Yet while droughts may be destructive, it can also be devastating when the rain finally arrives. Torrential downpours and flash floods are common across Honduras, washing away fields of crops, bridges and houses. Hurricanes also batter the country. The most infamous example was Hurricane Mitch in 1998, which left 15,000 Hondurans dead in the aftermath and 1 million homeless. While this disaster spurred some Honduran migration to the United States, far more residents rebuilt their homes and remained vulnerable to future flooding and landslides.
The effects of a changing climate go well beyond droughts and floods to include the dreaded coffee leaf rust. Honduras’s coffee sector is one of the largest rural employers, with more than 96,000 small coffee producers and a million workers. A warming climate has allowed the coffee rust to spread to plants in higher elevations, and farmers have to invest in medicines to keep their plants healthy. However, these extra costs contribute to making Honduran coffee more expensive to grow than farmers can sell it for on the global market. And in response, the sector has seen layoffs, bottomed-out wages and an exodus of rural workers.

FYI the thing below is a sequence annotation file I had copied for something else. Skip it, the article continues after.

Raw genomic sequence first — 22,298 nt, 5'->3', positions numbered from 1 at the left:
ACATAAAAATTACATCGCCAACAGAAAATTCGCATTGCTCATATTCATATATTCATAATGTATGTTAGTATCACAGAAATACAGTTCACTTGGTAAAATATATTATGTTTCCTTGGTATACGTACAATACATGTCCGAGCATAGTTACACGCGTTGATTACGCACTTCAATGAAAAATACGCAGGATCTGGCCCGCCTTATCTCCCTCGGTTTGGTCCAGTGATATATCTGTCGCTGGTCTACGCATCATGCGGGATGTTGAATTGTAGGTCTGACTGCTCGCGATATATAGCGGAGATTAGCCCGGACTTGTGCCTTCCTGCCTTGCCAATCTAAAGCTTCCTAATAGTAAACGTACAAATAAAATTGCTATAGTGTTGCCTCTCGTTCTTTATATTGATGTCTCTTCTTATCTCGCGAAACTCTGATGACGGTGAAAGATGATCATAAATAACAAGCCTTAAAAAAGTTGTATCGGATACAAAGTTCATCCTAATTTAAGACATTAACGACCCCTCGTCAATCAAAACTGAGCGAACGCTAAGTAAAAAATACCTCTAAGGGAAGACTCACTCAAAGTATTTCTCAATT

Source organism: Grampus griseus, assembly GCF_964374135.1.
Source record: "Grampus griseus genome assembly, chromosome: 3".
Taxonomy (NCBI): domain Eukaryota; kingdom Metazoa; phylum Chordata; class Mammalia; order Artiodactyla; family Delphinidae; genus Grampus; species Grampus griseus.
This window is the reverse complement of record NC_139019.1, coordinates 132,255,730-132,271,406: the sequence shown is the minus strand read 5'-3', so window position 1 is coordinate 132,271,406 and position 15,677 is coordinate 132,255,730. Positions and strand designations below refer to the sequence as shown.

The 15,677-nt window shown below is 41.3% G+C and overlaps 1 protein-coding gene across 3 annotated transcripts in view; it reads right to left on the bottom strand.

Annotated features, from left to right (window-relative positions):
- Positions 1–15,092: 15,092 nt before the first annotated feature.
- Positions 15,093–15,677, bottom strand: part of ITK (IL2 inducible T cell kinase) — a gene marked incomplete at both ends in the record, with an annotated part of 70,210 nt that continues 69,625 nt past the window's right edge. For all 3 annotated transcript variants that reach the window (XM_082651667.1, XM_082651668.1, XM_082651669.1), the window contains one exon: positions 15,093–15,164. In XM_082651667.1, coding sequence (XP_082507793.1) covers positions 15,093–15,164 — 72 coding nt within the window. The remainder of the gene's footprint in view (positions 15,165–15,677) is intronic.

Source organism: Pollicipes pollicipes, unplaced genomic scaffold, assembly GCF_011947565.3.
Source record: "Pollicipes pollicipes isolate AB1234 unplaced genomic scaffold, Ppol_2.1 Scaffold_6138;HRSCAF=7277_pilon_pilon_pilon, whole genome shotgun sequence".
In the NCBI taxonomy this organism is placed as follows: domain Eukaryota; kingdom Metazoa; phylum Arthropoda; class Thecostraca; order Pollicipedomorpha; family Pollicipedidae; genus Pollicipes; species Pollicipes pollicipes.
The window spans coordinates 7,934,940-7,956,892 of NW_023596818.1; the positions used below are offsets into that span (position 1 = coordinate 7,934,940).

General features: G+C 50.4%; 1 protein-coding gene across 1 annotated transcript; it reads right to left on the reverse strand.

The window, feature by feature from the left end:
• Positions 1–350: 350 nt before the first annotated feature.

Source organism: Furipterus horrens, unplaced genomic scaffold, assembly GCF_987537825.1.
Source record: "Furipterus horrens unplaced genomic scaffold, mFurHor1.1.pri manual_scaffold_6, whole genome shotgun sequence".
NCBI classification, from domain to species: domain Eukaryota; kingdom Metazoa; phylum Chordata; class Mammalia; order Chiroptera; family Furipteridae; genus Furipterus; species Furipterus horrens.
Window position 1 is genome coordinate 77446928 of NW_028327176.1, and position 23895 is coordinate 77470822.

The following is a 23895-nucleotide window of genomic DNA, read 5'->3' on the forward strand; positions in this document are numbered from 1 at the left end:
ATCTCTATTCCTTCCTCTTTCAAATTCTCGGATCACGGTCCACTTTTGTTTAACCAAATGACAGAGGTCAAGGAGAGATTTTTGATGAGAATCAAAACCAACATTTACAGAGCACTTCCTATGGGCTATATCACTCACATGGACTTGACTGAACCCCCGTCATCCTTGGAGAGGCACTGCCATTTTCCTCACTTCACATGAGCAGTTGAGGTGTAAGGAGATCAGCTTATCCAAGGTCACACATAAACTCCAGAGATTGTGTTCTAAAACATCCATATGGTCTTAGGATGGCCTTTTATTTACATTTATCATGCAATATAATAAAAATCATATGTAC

Three weeks ago, I spoke with Álex Orlando Lora, 20, and Audiel Guillermo Mejia, 25 — both from the western region of Honduras — in a migrant shelter in southern Mexico. Both men had left behind subsistence agriculture and coffee farm jobs, since they no longer could afford to eat three meals a day. According to U.S. Border Patrol data provided through a Freedom of Information Act Request, their case is increasingly common. In the past year alone, the number of migrant families coming from Honduras’s heavily agricultural and coffee-producing western area has doubled. The region now constitutes the sending region for around 20 percent of Honduran migrant families.
However, it can be tricky to tease out climate change’s exact role in migration. Climate factors often get wrapped up in broad explanations such as “poverty,” “low economic development” or “low wages,” and it can be hard to tell if changing weather patterns are the driving factor for a migration decision or simply one factor of many. Further complicating this chain of causation is that many Hondurans do not simply grab their backpacks and hit the migrant trail when facing unpredictable weather but rather relocate to cities in search of work. This makes it difficult at times to understand not just what finally pushed Hondurans out of their country but also what initially forced them to leave home.